Imagine looking at thunderstorms on your television meteorologist's radar screen as they sweep through your home state. Now imagine what they'd look like if you were in orbit around the Earth, looking down from space. That's how NASA's new movie "Footprints" lets you look at all kinds of things on Earth and on other planets.
What's really cool about NASA's "Footprints" movie is that it shows things like hurricanes, how satellites collect data from space, changing ocean temperatures, a close-up of Earth's moon and other planets—all projected on a spherical screen hanging from a ceiling in museum theatres.
It's like sitting in a spaceship and watching the changes happening on Earth or on other planets right underneath you, as the sphere that the movie is played on is in the middle of the theatre, surrounded by chairs.
"Footprints" is currently being shown at the NASA Goddard Visitor's Center in Greenbelt, Md. and will be released nationwide on December 7 in the cities of Norfolk and Harrisonburg Va., St. Paul, Minn., Honolulu and Hilo, Hawaii, San Jose, Calif., Baltimore, Md., and Alpena, Mich.
This film was created at the NASA Goddard Space Flight Center, Greenbelt, Md. Using an advanced media projection technology called "Science On a Sphere" developed by the National Oceanic and Atmospheric Administration (NOAA), "Footprints" is the first fully produced film of its kind.
While watching the movie, viewers will see satellite data and other visual effects projected on a globe. During scenes when nighttime falls on the face of the Earth viewers will see city lights around the world come to life. In another scene a hurricane will be born and race across the Atlantic making landfall in the U.S.
Other moons and planets make exciting cameos too, with special presentations about Earth's moon and Mars.
During this 16 minute film, viewers will get an understanding of what scientists at NASA and NOAA study and what motivates them to explore. The film is narrated, and scored with a sleek soundtrack; audiences can connect with the movie's content and well as get swept up in the drama and excitement of humanity's drive to explore.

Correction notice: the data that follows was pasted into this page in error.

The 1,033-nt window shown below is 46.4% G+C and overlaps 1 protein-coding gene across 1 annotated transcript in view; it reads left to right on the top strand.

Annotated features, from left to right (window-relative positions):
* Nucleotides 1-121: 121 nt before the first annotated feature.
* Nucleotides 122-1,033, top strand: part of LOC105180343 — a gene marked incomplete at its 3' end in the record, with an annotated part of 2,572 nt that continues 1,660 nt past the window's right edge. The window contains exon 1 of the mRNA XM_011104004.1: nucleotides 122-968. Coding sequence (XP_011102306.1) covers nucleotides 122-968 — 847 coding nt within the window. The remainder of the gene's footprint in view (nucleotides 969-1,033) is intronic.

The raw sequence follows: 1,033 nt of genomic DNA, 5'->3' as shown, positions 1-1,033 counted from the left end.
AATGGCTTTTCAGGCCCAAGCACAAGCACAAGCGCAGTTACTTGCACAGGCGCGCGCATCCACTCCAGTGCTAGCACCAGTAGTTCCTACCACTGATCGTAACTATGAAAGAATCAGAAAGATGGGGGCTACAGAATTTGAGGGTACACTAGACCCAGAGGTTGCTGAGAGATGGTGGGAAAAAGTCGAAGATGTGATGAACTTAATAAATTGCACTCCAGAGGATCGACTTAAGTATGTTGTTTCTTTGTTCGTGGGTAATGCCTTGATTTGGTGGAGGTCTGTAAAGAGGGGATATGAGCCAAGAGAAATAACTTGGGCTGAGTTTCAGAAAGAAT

NOAA invented and developed the sphere within the past few years. Dr. Alexander MacDonald, a NOAA scientist at the Earth System Research Laboratory in Boulder, Colo. originally conceived of Science on a Sphere. He said it's intended to present global science as it should be presented and to get students interested in learning more about the Earth's environment and the solar system. NOAA originally used the system for projecting satellite data so scientists and educators could get a true picture of how Earth's atmosphere and oceans were changing. When Michael Starobin, a Senior Television Producer at NASA Goddard, learned of the Science on a Sphere, he had an idea. That idea was to create a movie built largely of real satellite data with the intention of telling a compelling story about Earth and space exploration.
"It hadn't been done before," said Starobin, "so no one really knew how high the mountain was we had to climb. But it turns out that the view from the top is spectacular." Starobin and his team delivered not only a first-of-its-kind feature, but also a new set of tools and rules for making more features down the road.
Now, for those fortunate enough to live in the cities where "Footprints" is going to be shown, they can actually see the Earth and planets just as if they were astronauts.
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